I am so proud that DigitalGlobe and Metis have teamed up to create more awareness about geospatial information in the data scientist community with the Metis/DigitalGlobe Data Challenge. DigitalGlobe provides satellite imagery, data and some technical help to Metis students for their passion projects. The students design their own projects to get information from satellite images using deep learning. DigitalGlobe’s constellation of satellites constantly produces new imagery, so we can receive a lot of valuable, timely information by analyzing each new image as it comes in. To extract that information, we train neural networks to interpret satellite images and turn them into geospatial data.
The Metis/DigitalGlobe Data Challenge is designed to help students come up with new projects. Metis students do not typically have the resources to gather their ground truth data, so we are using readily available public data. I created a project portfolio of resources to help the students, which includes:
- A primer on training neural networks on satellite data
- Satellite images provided by SpaceNet, a public collection of DigitalGlobe satellite images published by CosmiQ Works, DigitalGlobe and NVIDIA
- OpenStreetMap, an editable open-source map of the world
There are a lot of unique challenges when working with geospatial data. My role is to provide students with the extra help necessary to complete their projects in the three-week timeframe. The first students to participate in the Metis/DigitalGlobe Data Challenge completed their presentations yesterday. They set out to train a segmentation neural net to recognize different kinds of terrain and land use. Below are some visualizations of their work.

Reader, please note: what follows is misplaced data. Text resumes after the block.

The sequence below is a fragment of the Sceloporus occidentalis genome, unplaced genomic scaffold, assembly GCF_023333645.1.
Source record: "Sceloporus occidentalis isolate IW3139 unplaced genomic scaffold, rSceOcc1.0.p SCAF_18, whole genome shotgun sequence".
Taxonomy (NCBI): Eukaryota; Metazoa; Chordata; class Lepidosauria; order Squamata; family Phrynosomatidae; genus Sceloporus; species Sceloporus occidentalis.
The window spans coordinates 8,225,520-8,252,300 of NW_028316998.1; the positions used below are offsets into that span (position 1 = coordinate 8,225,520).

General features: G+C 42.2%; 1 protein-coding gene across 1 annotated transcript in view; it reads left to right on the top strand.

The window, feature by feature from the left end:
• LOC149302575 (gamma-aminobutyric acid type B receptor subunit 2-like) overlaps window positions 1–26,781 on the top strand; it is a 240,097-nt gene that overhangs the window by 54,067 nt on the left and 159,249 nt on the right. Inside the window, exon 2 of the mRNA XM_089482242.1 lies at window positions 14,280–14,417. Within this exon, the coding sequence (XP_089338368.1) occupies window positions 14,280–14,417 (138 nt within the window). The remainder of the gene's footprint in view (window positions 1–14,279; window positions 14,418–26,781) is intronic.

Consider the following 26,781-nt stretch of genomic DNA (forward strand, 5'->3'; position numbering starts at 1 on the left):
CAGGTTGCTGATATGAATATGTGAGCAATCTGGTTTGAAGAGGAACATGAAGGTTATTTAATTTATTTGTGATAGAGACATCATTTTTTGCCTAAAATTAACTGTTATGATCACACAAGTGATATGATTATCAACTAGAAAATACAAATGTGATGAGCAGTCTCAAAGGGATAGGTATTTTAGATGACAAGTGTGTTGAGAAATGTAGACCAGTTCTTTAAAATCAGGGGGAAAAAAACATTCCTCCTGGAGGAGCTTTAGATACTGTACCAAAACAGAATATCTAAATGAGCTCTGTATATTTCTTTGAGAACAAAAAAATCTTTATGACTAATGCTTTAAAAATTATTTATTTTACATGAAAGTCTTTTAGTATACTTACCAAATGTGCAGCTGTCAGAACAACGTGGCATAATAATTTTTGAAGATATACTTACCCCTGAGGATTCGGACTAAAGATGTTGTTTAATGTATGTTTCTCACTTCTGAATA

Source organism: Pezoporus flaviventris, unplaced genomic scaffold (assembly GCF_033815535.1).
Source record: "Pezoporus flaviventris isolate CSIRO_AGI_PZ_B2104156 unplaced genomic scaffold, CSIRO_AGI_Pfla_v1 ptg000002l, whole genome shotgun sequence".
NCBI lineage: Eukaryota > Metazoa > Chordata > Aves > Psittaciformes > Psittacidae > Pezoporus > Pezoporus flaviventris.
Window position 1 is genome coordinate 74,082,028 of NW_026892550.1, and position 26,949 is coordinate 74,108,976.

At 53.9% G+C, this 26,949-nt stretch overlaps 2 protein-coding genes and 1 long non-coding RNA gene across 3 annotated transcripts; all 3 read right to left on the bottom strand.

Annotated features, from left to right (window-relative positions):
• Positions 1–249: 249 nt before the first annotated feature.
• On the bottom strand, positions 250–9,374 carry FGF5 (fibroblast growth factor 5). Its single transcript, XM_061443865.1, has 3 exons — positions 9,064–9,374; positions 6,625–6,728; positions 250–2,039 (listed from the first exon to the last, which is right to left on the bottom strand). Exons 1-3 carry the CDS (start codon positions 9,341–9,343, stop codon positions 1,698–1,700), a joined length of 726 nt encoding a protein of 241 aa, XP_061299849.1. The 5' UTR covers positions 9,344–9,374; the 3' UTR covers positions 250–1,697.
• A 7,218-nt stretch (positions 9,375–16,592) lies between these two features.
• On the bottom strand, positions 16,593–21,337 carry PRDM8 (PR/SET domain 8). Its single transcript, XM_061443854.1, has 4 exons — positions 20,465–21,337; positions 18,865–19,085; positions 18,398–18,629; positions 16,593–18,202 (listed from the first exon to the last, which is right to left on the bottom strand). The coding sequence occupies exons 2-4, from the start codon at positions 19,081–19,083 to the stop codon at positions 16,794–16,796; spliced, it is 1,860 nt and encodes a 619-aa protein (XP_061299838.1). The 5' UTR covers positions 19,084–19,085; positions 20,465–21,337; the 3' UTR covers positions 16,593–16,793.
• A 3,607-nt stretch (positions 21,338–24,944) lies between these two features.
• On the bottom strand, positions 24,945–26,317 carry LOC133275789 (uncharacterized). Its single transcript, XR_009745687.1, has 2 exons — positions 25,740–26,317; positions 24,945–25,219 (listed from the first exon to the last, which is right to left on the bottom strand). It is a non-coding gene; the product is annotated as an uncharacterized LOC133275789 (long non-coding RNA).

If you’d like to learn more about the technical aspects of the Metis/DigitalGlobe Data Challenge or if you want to try training neural networks on satellite imagery, check out my post on the DeepCore blog.
Metis/DigitalGlobe Data Challenge Visualization Results:
Above is a training example that Chris Franzini used to train his water-detection model. On the left is the original satellite image. The middle shows the ground truth superimposed on the satellite image. The image on the right is the raw ground truth image used as a target in training.
Chris also created this video of his neural network learning over time. As training progresses, the model learns to recognize which parts of the image contain water.
Victoria Aston trained a neural network to find solar panels on top of buildings. To increase the model accuracy, she first built a model to detect buildings. There are many public sources of information about buildings, but not solar panels. She searched through images and labeled solar panels to create training examples like this:
Below is an example where her model searched a satellite image for solar panels. Solar panels are hard to find because they are not very visually distinct, but Victoria’s model is successful in identifying solar panels. It still gets some false detections, but that will improve as the model learns more.
Matt Maresca trained a neural network to classify several different types of land, including farms. This example shows an instance where the model correctly identified farmland.
Want to learn more about the Metis/DigitalGlobe Data Challenge? It might be the start of an amazing journey of your own. The walking 2,000 miles part is completely optional.